By Jessica Miller-Merrell
Sometimes in life you have to learn things the hard way. I had the pleasure of doing just that early in my career when my team was entrusted with an enormous task and simply weren’t able to pull through. It was no small matter, either. My division experienced quick growth and was suddenly faced with the need for an expanded workforce that could move $40,000,000 worth of accounts in under 30 days. My team worked hard to staff the division, but at the end of the day, we weren’t prepared to jump when the division said “jump.” We simply weren’t able to adapt quickly enough. It wasn’t an experience I’d like to re-live anytime soon, but I learned an important lesson in the importance of recruiting teams being flexible and adaptive.
Fast forward many years and I’m still thinking about that situation because it showed me early in my career what some struggle through years of trial and error to discover: nothing is certain except that there will be change.
When real change comes
Most of us have seen businesses shrink and grow, but being truly flexible is about more than just growing and shrinking over time. In this new fast moving economy, companies need recruiters who can change and adapt with them into many shapes, sizes and forms. From company structure to company name to company size, nearly everything is fluid in the business world. Businesses have to be responsible, flexible and adaptive to changing economic conditions, markets and other factors. They must be prepared for multiple scenarios and situations, and sometimes even be able to anticipate the change long before it occurs. This also means that they need recruiters who are able to keep up, fill in the gaps and help anticipate needs as well.
It’s about the goal, not the method
In the late 2000s when video rental stores were dropping like flies, I heard a Netflix executive say that his goal wasn’t to mail DVDs to customers, it was to serve customers, whatever that may look like. It was around that time people began streaming movies online more often than they received them in the mailbox, and also the same time that Netflix was prospering while its competitors fumbled with how to adapt to changing technology and customer needs. Netflix focused on the overall goal while its peers focused on the only method they knew. This is a perfect example of how recruiters can either focus on the end goal of staffing a workforce or they can be dragged down by the fact that the methods they’ve always relied on may need to be tweaked or changed for a different environment. A flexible, adaptive recruiter knows that recruiting methods can change even quicker than business needs, so you have to be willing to do whatever works. Personal development is also an important trait of a flexible and adaptive recruiter because there is always more to learn and ways to improve your methods.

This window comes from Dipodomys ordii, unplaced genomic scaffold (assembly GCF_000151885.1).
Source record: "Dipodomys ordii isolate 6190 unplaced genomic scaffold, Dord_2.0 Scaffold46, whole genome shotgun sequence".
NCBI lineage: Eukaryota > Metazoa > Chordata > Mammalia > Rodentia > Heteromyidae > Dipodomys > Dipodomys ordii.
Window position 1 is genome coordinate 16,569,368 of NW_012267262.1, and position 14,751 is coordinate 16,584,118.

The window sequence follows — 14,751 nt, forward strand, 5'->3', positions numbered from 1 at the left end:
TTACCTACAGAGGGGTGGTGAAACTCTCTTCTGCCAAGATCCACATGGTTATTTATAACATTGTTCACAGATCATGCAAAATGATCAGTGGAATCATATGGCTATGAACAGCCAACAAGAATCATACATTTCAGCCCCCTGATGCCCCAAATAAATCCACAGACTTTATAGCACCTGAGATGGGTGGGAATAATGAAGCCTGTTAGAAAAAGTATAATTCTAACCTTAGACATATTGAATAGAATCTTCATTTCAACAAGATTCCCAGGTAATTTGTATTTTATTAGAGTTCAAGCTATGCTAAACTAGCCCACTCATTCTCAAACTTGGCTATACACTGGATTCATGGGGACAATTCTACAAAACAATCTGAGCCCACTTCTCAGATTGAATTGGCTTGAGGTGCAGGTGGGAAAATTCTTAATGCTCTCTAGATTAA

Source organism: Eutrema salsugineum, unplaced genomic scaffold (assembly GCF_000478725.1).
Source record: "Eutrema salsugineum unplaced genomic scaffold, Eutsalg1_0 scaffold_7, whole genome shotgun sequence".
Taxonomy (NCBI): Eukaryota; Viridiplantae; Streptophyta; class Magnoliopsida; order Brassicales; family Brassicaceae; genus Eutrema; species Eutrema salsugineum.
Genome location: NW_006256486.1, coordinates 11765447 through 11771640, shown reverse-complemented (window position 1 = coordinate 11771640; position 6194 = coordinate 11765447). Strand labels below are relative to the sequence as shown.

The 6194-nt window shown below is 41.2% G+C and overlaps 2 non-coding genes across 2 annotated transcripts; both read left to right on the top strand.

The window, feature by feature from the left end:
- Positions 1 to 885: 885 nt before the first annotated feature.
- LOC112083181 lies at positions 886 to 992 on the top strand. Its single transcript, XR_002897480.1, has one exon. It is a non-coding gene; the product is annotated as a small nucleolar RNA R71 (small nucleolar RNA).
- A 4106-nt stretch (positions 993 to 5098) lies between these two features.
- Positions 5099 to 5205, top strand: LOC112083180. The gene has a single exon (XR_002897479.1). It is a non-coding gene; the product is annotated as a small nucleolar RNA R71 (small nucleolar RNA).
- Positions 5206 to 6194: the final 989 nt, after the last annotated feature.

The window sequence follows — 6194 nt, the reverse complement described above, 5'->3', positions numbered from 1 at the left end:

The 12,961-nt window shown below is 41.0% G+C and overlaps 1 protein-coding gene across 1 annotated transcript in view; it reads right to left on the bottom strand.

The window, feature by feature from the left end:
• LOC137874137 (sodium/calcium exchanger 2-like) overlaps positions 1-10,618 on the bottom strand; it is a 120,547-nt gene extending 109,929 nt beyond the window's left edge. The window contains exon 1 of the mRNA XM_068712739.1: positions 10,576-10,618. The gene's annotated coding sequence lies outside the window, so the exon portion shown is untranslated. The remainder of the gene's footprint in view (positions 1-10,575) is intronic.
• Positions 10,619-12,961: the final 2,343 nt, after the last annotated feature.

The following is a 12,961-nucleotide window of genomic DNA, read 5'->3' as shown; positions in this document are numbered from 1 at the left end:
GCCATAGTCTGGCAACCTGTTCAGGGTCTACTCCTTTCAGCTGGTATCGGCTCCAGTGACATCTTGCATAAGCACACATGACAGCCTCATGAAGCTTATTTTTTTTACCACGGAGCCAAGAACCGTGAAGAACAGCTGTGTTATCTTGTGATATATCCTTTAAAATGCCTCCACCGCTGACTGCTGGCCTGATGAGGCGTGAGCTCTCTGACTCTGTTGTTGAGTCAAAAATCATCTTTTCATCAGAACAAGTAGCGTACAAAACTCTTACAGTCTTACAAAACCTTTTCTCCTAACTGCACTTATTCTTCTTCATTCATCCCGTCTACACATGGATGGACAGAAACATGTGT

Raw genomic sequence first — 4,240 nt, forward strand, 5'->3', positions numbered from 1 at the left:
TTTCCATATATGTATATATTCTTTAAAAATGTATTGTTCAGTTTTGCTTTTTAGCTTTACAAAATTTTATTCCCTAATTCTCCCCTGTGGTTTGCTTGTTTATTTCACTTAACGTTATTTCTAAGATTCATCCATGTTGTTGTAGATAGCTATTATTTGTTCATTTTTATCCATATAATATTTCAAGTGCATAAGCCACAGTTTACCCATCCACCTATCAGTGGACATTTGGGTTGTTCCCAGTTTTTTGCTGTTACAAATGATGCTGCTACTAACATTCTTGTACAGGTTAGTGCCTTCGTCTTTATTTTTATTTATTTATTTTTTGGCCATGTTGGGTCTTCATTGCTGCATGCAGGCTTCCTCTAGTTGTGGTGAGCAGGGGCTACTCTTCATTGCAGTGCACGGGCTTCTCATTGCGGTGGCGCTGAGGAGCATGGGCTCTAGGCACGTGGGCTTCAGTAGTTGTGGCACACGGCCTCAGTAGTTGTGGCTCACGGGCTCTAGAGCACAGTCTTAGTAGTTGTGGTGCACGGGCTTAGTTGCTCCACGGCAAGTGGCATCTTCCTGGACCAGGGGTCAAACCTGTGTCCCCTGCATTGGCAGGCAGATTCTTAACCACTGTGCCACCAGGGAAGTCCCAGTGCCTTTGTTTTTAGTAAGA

Being flexible and willing to adapt is far more than just having an easy-going personality and working well under pressure. The most valuable recruiters are those who are constantly honing their ability to adapt by planning, strategizing and growing their efforts in anticipation of a business shift or change. Whether you know that change is coming or not, it’s vital that you’re always ready for whatever may come next. The best way to do this is by working proactively to connect with potential candidates, stay in touch with former employees and think ahead at what possible changes could mean for the workforce.